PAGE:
Cold War : this term is used to describe the relationship between America and the Soviet Union 1945 to 1980. Neither side ever fought the other – the consequences would be too appalling – but they did ‘fight’ for their beliefs using client states who fought for their beliefs on their behalf e.g. South Vietnam was anticommunist and was supplied by America during the war while North Vietnam was pro-Communist and fought the south (and the Americans) using weapons from communist Russia or communist China. In Afghanistan, the Americans supplied the rebel Afghans after the Soviet Union invaded in 1979 while they never physically involved themselves thus avoiding a direct clash with the Soviet Union.

The one time this process nearly broke down was the Cuban  Missile Crisis.

So why were these two super powers so distrustful of the other?

America

Soviet Union

Free elections

No elections or fixed

Democratic

Autocratic / Dictatorship

Capitalist

Communist

‘Survival of the fittest’

Everybody helps everybody

Richest world power

Poor economic base

Personal freedom

Society controlled by the NKVD (secret police)

Freedom of the media

Total censorship

This lack of mutually understanding an alien culture, would lead the world down a very dangerous path – it led to the development of weapons of awesome destructive capability and the creation of some intriguing policies such as MAD – Mutually Assured Destruction.

Cold War chronology

1945 : ‘A’-Bomb dropped on Hiroshima + Nagasaki. USA ahead in the arms race.

1947 : Marshall Aid to the west of Europe. Stalin of USSR refused it for Eastern Europe.

1948 : start of the Berlin Blockade – ended in 1949

1949 : NATO established; USSR exploded her first ‘A’-bomb; China becomes communist

1950 : Korean War started.

1952 : USA exploded her first hyrogen bomb.

1953 : Korean War ended. USSR exploded her first hydrogen bomb. Stalin died.

1955 : Warsaw Pact created. ‘Peaceful coexistence’ called for.

1956 : Hungary revolts against USSR. Suez Crisis.

1957 : Sputnik launched.

1959 : Cuba becomes a communist state.

1961 : Military aid sent to Vietnam by USA for the first time. Berlin Wall built.

1962 : Cuban Missile Crisis.

1963 : Huge increase of American aid to Vietnam.

1965 : USA openly involved in Vietnam.

1967 : Six-Day War in Middle East.

1968 : USSR invades Czechoslovakia.

1973 : Yom Kippur War.

1979 : USSR invaded Afghanistan.

1986 : Meeting in Iceland between USSR (Gorbachev) and USA (Reagan).

1987 : INF Treaty signed.

The Iron Curtain

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On March 5th 1946, Winston Churchill made his ‘iron curtain’ speech at Fulton, Missouri, USA. The speech was officially entitled “The Sinews of Peace” but became better known as the “Iron Curtain” speech. It set the tone for the early years of the Cold War. Some saw it as unnecessary warmongering while others believed it was another example of how well Churchill was able to grasp an international situation.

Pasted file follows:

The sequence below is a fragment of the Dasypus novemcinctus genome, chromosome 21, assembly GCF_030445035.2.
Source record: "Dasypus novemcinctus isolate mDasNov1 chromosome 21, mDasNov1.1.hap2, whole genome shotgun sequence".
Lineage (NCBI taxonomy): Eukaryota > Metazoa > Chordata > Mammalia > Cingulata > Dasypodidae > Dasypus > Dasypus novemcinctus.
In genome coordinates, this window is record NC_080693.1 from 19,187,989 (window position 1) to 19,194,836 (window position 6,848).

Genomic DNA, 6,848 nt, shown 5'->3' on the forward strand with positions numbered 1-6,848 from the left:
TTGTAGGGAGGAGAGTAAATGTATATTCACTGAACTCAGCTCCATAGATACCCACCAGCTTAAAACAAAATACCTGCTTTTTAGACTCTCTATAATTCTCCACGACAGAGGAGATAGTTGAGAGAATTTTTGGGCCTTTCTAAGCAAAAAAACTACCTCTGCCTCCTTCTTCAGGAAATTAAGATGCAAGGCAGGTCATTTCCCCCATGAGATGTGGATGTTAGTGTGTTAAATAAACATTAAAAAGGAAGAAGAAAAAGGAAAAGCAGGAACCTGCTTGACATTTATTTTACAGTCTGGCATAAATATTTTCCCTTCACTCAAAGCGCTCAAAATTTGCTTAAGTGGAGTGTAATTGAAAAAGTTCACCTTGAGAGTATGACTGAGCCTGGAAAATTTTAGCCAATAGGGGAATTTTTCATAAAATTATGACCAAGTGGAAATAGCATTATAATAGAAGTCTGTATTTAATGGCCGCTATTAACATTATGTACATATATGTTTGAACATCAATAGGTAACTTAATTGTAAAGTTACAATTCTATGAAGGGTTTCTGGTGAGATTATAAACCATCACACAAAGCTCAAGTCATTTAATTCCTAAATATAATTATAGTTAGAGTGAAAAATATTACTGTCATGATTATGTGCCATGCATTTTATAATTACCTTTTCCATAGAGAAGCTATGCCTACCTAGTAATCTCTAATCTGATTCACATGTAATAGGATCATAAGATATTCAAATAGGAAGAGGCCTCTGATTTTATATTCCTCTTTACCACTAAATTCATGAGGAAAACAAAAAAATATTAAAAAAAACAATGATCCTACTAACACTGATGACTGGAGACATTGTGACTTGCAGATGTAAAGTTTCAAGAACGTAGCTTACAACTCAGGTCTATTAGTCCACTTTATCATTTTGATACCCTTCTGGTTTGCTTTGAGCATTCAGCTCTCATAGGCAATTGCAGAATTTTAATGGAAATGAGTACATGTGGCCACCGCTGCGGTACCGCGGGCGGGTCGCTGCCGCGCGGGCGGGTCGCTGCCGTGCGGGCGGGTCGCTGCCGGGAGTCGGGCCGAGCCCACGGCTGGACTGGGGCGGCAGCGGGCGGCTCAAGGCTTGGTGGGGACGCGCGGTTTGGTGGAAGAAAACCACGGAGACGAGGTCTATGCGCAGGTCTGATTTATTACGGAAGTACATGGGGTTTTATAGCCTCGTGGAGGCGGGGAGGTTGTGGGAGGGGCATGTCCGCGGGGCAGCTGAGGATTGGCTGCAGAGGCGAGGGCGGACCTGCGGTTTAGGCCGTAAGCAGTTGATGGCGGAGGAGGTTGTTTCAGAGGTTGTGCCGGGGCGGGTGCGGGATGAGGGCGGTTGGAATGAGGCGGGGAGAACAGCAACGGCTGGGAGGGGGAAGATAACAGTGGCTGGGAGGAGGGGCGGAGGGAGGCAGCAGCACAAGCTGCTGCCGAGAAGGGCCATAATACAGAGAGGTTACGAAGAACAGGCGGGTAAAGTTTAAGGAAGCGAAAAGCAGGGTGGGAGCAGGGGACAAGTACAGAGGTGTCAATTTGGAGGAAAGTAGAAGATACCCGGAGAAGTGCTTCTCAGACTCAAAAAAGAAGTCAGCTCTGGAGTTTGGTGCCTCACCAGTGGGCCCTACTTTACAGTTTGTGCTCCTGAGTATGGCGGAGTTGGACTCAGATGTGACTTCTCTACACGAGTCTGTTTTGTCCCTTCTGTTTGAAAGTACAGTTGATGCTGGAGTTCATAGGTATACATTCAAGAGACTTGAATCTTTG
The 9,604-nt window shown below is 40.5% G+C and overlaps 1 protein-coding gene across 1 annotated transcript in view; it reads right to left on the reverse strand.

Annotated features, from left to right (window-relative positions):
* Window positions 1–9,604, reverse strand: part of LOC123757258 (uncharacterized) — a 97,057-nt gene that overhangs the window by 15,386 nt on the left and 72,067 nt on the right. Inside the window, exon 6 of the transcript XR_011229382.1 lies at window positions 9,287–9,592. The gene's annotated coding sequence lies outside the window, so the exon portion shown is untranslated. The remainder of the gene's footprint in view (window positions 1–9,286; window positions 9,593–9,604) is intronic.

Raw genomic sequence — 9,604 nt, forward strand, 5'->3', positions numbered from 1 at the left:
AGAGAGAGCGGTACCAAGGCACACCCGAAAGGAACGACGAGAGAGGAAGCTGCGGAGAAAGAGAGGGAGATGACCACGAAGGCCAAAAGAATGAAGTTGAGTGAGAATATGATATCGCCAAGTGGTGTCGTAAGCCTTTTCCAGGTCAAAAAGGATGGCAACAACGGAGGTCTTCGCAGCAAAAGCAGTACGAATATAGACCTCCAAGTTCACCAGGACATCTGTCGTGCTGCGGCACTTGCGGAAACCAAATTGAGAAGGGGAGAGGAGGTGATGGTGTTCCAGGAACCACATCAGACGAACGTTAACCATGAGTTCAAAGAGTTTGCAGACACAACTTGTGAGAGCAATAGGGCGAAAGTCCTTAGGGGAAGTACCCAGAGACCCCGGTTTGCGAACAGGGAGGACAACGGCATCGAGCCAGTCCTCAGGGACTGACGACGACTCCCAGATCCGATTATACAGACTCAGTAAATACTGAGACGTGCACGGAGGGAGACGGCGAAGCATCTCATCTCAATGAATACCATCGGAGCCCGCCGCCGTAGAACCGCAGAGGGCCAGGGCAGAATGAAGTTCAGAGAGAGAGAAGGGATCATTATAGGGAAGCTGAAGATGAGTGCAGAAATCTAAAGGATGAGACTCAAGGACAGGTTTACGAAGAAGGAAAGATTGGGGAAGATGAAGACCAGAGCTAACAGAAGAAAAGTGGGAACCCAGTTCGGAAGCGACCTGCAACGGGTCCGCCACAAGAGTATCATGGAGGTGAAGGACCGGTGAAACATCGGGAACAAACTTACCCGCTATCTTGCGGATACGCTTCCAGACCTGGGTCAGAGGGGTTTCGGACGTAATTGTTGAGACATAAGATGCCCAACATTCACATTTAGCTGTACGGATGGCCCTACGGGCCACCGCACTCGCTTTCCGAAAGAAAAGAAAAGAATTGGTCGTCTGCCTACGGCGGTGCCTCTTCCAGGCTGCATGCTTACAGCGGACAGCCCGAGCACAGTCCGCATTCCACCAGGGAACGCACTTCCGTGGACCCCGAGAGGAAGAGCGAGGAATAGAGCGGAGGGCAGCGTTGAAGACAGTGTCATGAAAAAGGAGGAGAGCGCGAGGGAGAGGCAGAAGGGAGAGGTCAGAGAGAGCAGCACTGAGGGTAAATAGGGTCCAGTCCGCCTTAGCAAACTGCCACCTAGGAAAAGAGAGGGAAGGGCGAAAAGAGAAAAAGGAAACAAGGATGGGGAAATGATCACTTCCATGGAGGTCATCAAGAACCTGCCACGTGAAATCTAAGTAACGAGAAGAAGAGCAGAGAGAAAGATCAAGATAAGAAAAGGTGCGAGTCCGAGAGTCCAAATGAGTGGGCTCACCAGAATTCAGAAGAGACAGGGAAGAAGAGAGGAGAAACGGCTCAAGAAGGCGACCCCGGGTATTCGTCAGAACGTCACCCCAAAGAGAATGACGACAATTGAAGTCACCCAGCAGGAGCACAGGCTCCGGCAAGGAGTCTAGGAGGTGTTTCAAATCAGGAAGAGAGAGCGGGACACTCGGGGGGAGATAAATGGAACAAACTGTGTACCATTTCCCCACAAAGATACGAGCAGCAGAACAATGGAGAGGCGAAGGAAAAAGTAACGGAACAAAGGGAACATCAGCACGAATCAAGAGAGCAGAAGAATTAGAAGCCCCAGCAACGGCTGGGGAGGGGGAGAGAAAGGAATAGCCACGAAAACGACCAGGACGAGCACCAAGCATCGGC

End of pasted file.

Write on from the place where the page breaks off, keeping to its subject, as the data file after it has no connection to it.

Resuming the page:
“I am glad to come to Westminster College this afternoon, and am complimented that you should give me a degree. The name “Westminster” is somehow familiar to me. I seem to have heard of it before. Indeed, it was at Westminster that I received a very large part of my education in politics, dialectic, rhetoric, and one or two other things. In fact we have both been educated at the same, or similar, or, at any rate, kindred establishments.

 

It is also an honour, perhaps almost unique, for a private visitor to be introduced to an academic audience by the President of the United States. Amid his heavy burdens, duties, and responsibilities – unsought but not recoiled from – the President has travelled a thousand miles to dignify and magnify our meeting here to-day and to give me an opportunity of addressing this kindred nation, as well as my own countrymen across the ocean, and perhaps some other countries too. The President has told you that it is his wish, as I am sure it is yours, that I should have full liberty to give my true and faithful counsel in these anxious and baffling times. I shall certainly avail myself of this freedom, and feel the more right to do so because any private ambitions I may have cherished in my younger days have been satisfied beyond my wildest dreams. Let me, however, make it clear that I have no official mission or status of any kind, and that I speak only for myself. There is nothing here but what you see.

 

I can therefore allow my mind, with the experience of a lifetime, to play over the problems which beset us on the morrow of our absolute victory in arms, and to try to make sure with what strength I have that what has been gained with so much sacrifice and suffering shall be preserved for the future glory and safety of mankind.

 

The United States stands at this time at the pinnacle of world power. It is a solemn moment for the American Democracy. For with primacy in power is also joined an awe-inspiring accountability to the future. If you look around you, you must feel not only the sense of duty done but also you must feel anxiety lest you fall below the level of achievement. Opportunity is here now, clear and shining for both our countries. To reject it or ignore it or fritter it away will bring upon us all the long reproaches of the after-time. It is necessary that constancy of mind, persistency of purpose, and the grand simplicity of decision shall guide and rule the conduct of the English-speaking peoples in peace as they did in war. We must, and I believe we shall, prove ourselves equal to this severe requirement.